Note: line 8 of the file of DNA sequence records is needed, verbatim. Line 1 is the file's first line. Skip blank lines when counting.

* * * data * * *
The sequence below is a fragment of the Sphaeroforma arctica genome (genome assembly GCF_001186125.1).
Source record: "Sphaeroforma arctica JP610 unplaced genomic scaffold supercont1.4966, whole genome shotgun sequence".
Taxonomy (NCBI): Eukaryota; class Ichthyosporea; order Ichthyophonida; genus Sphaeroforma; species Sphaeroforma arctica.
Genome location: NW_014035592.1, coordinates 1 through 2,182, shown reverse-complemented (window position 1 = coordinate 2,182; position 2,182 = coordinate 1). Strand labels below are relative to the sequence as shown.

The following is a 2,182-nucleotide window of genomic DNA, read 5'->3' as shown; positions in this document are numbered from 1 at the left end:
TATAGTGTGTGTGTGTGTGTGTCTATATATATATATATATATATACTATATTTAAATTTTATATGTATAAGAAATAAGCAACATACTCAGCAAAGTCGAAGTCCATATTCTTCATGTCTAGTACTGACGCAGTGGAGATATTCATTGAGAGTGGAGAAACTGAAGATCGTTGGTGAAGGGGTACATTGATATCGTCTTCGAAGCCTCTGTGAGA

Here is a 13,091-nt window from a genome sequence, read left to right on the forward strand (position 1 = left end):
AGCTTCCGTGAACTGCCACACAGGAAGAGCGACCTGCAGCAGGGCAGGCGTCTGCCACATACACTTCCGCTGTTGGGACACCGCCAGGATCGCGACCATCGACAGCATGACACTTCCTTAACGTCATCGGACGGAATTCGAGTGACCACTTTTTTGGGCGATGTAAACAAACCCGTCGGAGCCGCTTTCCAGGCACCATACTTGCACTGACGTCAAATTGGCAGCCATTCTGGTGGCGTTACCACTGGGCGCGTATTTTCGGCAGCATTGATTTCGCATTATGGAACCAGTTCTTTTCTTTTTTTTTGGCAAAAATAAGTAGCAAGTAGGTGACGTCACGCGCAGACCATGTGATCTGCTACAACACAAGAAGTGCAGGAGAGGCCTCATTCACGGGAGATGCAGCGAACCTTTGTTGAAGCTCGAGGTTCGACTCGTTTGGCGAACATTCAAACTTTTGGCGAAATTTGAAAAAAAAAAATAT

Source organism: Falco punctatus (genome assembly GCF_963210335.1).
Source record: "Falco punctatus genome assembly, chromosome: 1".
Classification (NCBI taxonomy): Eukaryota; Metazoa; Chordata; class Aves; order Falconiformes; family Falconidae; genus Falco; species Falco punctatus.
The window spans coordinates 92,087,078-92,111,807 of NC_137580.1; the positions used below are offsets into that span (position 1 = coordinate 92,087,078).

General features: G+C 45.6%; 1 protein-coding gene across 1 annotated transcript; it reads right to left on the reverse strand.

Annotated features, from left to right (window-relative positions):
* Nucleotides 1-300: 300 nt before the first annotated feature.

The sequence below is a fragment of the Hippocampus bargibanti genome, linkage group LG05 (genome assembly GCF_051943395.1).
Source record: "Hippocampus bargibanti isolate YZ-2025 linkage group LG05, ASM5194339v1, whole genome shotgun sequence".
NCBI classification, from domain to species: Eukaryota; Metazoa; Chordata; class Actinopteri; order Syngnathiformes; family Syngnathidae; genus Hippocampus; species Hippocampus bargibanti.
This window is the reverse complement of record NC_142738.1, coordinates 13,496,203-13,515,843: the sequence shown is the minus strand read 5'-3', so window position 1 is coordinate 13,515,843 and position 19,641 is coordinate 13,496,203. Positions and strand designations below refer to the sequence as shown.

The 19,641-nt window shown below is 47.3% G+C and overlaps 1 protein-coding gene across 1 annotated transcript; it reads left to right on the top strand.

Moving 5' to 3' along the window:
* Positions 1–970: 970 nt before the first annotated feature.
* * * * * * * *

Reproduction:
AGCTTCCGTGAACTGCCACACAGGAAGAGCGACCTGCAGCAGGGCAGGCGTCTGCCACATACACTTCCGCTGTTGGGACACCGCCAGGATCGCGACCATCGACAGCATGACACTTCCTTAACGTCATCGGACGGAATTCGAGTGACCACTTTTTTGGGCGATGTAAACAAACCCGTCGGAGCCGCTTTCCAGGCACCATACTTGCACTGACGTCAAATTGGCAGCCATTCTGGTGGCGTTACCACTGGGCGCGTATTTTCGGCAGCATTGATTTCGCATTATGGAACCAGTTCTTTTCTTTTTTTTTGGCAAAAATAAGTAGCAAGTAGGTGACGTCACGCGCAGACCATGTGATCTGCTACAACACAAGAAGTGCAGGAGAGGCCTCATTCACGGGAGATGCAGCGAACCTTTGTTGAAGCTCGAGGTTCGACTCGTTTGGCGAACATTCAAACTTTTGGCGAAATTTGAAAAAAAAAAATAT